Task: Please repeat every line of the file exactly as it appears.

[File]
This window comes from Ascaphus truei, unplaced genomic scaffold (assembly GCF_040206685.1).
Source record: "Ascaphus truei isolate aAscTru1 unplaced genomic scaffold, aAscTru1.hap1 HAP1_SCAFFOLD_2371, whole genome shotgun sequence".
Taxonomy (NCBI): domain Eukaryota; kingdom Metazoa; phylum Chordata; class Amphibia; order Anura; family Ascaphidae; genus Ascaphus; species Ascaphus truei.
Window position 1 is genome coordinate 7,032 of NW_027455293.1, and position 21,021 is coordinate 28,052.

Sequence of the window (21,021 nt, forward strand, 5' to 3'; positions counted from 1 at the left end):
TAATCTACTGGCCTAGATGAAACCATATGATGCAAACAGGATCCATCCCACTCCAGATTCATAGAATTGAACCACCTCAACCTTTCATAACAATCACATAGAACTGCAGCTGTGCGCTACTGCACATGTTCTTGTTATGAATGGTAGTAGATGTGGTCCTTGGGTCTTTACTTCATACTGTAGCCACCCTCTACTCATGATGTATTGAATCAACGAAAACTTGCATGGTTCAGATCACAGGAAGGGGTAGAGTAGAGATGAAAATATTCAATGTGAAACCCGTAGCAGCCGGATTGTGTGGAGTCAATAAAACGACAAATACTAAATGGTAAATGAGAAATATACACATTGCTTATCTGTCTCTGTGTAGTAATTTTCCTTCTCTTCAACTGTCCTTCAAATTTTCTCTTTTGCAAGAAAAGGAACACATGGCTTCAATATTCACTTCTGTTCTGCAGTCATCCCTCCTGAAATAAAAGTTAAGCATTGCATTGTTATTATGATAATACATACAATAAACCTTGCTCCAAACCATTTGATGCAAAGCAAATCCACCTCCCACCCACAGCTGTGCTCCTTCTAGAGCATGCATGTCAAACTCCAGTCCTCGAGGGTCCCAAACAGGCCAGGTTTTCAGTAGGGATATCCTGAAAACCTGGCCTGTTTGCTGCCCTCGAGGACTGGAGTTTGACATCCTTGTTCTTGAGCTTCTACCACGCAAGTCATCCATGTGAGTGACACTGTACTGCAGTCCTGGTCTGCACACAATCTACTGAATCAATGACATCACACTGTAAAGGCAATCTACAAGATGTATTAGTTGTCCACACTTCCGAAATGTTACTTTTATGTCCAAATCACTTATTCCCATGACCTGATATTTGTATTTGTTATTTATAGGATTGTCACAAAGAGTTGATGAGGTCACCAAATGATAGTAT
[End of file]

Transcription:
This window comes from Ascaphus truei, unplaced genomic scaffold (assembly GCF_040206685.1).
Source record: "Ascaphus truei isolate aAscTru1 unplaced genomic scaffold, aAscTru1.hap1 HAP1_SCAFFOLD_2371, whole genome shotgun sequence".
Taxonomy (NCBI): domain Eukaryota; kingdom Metazoa; phylum Chordata; class Amphibia; order Anura; family Ascaphidae; genus Ascaphus; species Ascaphus truei.
Window position 1 is genome coordinate 7,032 of NW_027455293.1, and position 21,021 is coordinate 28,052.

Sequence of the window (21,021 nt, forward strand, 5' to 3'; positions counted from 1 at the left end):
TAATCTACTGGCCTAGATGAAACCATATGATGCAAACAGGATCCATCCCACTCCAGATTCATAGAATTGAACCACCTCAACCTTTCATAACAATCACATAGAACTGCAGCTGTGCGCTACTGCACATGTTCTTGTTATGAATGGTAGTAGATGTGGTCCTTGGGTCTTTACTTCATACTGTAGCCACCCTCTACTCATGATGTATTGAATCAACGAAAACTTGCATGGTTCAGATCACAGGAAGGGGTAGAGTAGAGATGAAAATATTCAATGTGAAACCCGTAGCAGCCGGATTGTGTGGAGTCAATAAAACGACAAATACTAAATGGTAAATGAGAAATATACACATTGCTTATCTGTCTCTGTGTAGTAATTTTCCTTCTCTTCAACTGTCCTTCAAATTTTCTCTTTTGCAAGAAAAGGAACACATGGCTTCAATATTCACTTCTGTTCTGCAGTCATCCCTCCTGAAATAAAAGTTAAGCATTGCATTGTTATTATGATAATACATACAATAAACCTTGCTCCAAACCATTTGATGCAAAGCAAATCCACCTCCCACCCACAGCTGTGCTCCTTCTAGAGCATGCATGTCAAACTCCAGTCCTCGAGGGTCCCAAACAGGCCAGGTTTTCAGTAGGGATATCCTGAAAACCTGGCCTGTTTGCTGCCCTCGAGGACTGGAGTTTGACATCCTTGTTCTTGAGCTTCTACCACGCAAGTCATCCATGTGAGTGACACTGTACTGCAGTCCTGGTCTGCACACAATCTACTGAATCAATGACATCACACTGTAAAGGCAATCTACAAGATGTATTAGTTGTCCACACTTCCGAAATGTTACTTTTATGTCCAAATCACTTATTCCCATGACCTGATATTTGTATTTGTTATTTATAGGATTGTCACAAAGAGTTGATGAGGTCACCAAATGATAGTAT